A Lovable Runner-Up Wins Over New York

SOUTHAMPTON-Since when do New York sports fans, who covet their neighbor’s championships, fall in love in lugs like Phil Mickelson, known until recently for his inability to win the big one? After all, isn’t New York the home of superlatives-the biggest, the tallest, the best, the most?

Could it be that the New York sports fan has a bigger and softer heart than most people realize? If so, some journalistic revisionism would seem in order.

Especially in recent years, New York sports fans have been portrayed as a collective version of George Steinbrenner, the principal owner of the New York Yankees and a man who believes he is entitled to annual championships. New York sports fans seemingly spend their non-spectating hours plotting ways to lure every athlete of note away from scrubby minor-league cities-you know, Boston, Los Angeles, Atlanta-in order that they might deliver more championships to the world’s greatest city, capital of the universe, home of champions, etc.

Enabling this attitude is the New York tabloid sports journalist, who has never met a high-caliber athlete who shouldn’t be traded immediately to a New York team. The New York tabloid sports reporter is the jock world’s version of George W. Bush’s neocons: They, too, seek global domination, by force if necessary.

And so baseball’s Yankees and, less successfully, the Mets annually purchase the services of stars from other cities in order to please fans who demand nothing less than championship machines. Similarly, football’s Giants schemed to get the services of college football’s best quarterback, Eli Manning, so that he would not waste his talent in some terrible backwater like San Diego. Hockey’s Rangers have spent a good portion of Charles Dolan’s millions in pursuit of players whose skills would be lost on the denizens of Philadelphia or, God forbid, Montreal. While these efforts have not always produced the intended results, they certainly have furthered the notion of the New York sports fan as a demanding sort, accustomed to winning, impatient with losers.

And then there is Phil Mickelson, New York’s favorite golfer and the runner-up at this year’s U.S. Open here at Shinnecock Hills Golf Club.

From the moment Mr. Mickelson ripped into his first tee shot on June 17, he was greeted with the kind of adulation New York generally reserves for, well, winners. Like Derek Jeter, or Mark Messier, or Lawrence Taylor. Or that other famous golfer, what’s his name-Woods?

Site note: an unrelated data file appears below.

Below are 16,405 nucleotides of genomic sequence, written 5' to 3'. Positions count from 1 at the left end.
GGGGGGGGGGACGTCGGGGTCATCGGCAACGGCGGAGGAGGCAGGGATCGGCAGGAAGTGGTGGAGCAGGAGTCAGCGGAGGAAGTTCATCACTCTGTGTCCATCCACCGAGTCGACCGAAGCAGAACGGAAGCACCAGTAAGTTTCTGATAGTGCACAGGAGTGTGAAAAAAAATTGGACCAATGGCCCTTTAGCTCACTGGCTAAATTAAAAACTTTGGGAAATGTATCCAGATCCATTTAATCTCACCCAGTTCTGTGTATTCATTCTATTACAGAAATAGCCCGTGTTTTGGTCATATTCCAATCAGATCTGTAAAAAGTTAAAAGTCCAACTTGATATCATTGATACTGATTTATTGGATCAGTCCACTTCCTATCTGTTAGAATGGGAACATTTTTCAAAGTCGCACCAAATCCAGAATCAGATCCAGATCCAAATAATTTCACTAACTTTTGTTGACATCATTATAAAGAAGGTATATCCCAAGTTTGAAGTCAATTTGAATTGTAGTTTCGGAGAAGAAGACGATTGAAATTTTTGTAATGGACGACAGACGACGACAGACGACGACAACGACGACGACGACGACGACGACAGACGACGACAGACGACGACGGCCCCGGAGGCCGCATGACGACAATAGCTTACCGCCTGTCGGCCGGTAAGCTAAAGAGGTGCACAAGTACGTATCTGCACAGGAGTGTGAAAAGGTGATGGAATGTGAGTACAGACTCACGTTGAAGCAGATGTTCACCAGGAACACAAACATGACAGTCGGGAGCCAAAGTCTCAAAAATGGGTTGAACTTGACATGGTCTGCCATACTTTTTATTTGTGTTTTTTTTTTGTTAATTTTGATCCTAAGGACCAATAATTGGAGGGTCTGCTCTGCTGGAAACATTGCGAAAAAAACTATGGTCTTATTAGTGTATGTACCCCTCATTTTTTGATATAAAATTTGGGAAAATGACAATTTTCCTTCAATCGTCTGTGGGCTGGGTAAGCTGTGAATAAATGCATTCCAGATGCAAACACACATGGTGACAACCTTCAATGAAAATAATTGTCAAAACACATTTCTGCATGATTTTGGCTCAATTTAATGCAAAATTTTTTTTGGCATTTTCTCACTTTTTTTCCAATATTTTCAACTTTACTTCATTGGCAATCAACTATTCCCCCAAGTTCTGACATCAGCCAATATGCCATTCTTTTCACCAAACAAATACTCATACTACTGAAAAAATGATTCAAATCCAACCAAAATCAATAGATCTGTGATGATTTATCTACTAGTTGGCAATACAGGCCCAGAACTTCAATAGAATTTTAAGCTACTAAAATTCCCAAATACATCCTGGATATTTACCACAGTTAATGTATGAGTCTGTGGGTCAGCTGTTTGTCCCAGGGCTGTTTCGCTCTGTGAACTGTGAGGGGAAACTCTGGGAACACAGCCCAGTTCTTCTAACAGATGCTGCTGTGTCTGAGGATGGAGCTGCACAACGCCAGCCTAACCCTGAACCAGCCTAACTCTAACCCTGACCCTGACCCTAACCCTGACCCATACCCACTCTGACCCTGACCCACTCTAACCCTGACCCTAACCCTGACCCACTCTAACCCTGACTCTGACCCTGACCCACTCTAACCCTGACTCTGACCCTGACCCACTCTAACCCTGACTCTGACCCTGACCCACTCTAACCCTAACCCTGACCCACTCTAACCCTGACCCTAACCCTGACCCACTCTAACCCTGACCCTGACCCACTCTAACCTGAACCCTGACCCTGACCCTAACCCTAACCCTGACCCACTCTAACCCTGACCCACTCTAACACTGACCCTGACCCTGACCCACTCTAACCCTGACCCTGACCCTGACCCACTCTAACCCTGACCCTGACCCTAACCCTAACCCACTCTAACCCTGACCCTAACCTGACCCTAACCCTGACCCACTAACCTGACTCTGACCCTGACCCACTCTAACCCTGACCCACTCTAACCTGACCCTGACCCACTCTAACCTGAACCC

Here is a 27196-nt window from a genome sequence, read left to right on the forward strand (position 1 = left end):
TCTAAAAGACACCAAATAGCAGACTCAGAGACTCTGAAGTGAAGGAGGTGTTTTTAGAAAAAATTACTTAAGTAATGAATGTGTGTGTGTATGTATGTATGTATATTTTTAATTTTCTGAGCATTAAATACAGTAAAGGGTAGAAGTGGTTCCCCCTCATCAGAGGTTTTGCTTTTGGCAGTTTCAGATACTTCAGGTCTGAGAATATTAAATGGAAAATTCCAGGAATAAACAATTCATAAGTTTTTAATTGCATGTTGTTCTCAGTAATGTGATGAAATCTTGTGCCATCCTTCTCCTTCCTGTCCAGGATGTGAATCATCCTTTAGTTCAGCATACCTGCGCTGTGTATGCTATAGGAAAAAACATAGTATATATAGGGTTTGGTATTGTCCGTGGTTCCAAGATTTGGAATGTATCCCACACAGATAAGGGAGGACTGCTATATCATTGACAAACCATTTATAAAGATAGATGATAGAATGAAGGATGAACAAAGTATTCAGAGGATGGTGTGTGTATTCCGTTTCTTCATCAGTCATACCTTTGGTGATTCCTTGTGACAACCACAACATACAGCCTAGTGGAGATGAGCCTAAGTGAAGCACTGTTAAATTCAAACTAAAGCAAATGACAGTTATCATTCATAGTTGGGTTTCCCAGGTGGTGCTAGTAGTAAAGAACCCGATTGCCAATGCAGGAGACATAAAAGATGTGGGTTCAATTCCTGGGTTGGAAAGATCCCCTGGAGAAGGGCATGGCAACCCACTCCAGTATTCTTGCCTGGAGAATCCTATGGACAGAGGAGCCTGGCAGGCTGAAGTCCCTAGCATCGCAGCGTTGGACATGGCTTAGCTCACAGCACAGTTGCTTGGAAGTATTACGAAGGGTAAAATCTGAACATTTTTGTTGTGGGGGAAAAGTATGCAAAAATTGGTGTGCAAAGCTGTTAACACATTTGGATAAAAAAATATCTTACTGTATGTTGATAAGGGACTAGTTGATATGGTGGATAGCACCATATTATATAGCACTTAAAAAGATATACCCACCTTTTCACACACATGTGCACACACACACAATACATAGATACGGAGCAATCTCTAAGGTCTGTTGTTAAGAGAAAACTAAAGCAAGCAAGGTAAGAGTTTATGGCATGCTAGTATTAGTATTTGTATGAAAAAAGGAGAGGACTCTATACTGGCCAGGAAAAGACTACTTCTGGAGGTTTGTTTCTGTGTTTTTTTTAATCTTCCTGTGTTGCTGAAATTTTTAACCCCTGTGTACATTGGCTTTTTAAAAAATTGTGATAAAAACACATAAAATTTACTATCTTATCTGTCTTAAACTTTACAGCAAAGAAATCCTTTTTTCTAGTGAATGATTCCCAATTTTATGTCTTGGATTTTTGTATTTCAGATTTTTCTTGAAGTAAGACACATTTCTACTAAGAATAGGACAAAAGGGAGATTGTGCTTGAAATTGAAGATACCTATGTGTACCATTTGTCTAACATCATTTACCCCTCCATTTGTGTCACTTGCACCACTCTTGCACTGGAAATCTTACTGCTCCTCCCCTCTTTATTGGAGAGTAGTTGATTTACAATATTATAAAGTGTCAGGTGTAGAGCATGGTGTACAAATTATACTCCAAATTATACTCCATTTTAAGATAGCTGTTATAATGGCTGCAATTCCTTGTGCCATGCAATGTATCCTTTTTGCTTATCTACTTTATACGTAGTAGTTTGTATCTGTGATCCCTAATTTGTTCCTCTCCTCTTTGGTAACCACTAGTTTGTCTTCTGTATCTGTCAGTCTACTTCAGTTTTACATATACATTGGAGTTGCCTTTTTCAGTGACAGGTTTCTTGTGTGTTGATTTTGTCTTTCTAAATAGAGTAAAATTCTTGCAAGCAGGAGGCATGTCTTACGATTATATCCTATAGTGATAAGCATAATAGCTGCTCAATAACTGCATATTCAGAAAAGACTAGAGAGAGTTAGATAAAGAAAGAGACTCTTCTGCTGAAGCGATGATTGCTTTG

The crowd that followed Mr. Mickelson from hole to hole was larger and louder than the escort provided Mr. Woods, the former front-runner. And these were hardly the sort of fly-by-night fans who might be expected to abandon their hero if he faltered midway into the championship (which he didn’t-he waited until the 71st hole of the 72-hole event). They followed him up and down hills, through fescue and brush, with the sun beating down on their necks, following him with the fervor of the pious on the trail of a prophet. And these were fans steeped in the Phil Mickelson story-as Mr. Mickelson strode up a hill leading to the perilous green at No. 11, a fan with leather for lungs yelled out, “Win it for Amy!” This reference to his wife, who almost died in childbirth last year, prompted Mr. Mickelson to display an emotion not always seen in championship golf: He laughed. Good God, he seemed to be enjoying himself! Does that other fellow-the one with all those championships-ever laugh in the midst of championship golf?

In the end, Mr. Mickelson didn’t win it for Amy or for anybody else. He finished second, which until last April-when he won the Masters at the somewhat advanced age of 33 for his first major championship-was the story of his life. He had finished second in two other U.S. Opens, including the championship played a few miles away at Bethpage State Park in 2002. That’s where the love affair between New York and Mr. Mickelson started. Back then, he was the perennial runner-up, the guy with game who just couldn’t get it done when it mattered, seemingly destined to be remembered as a good player who had the misfortune to hit his peak at a time when that fellow Mr. Woods came along.

And the New York crowds loved him, even though rooting for Phil Mickelson in 2002 was something like rooting for the Boston Red Sox. Or, for that matter, for the Brooklyn Dodgers, circa 1954.

Of course, the Dodgers finally had their day in 1955, and Mr. Mickelson finally had his in April.

The Dodgers moved away shortly after winning their only major title in Brooklyn. Mr. Mickelson, on the other hand, will be back in two years, when the Open is contested at Winged Foot in Westchester County.

You can hear the roars already.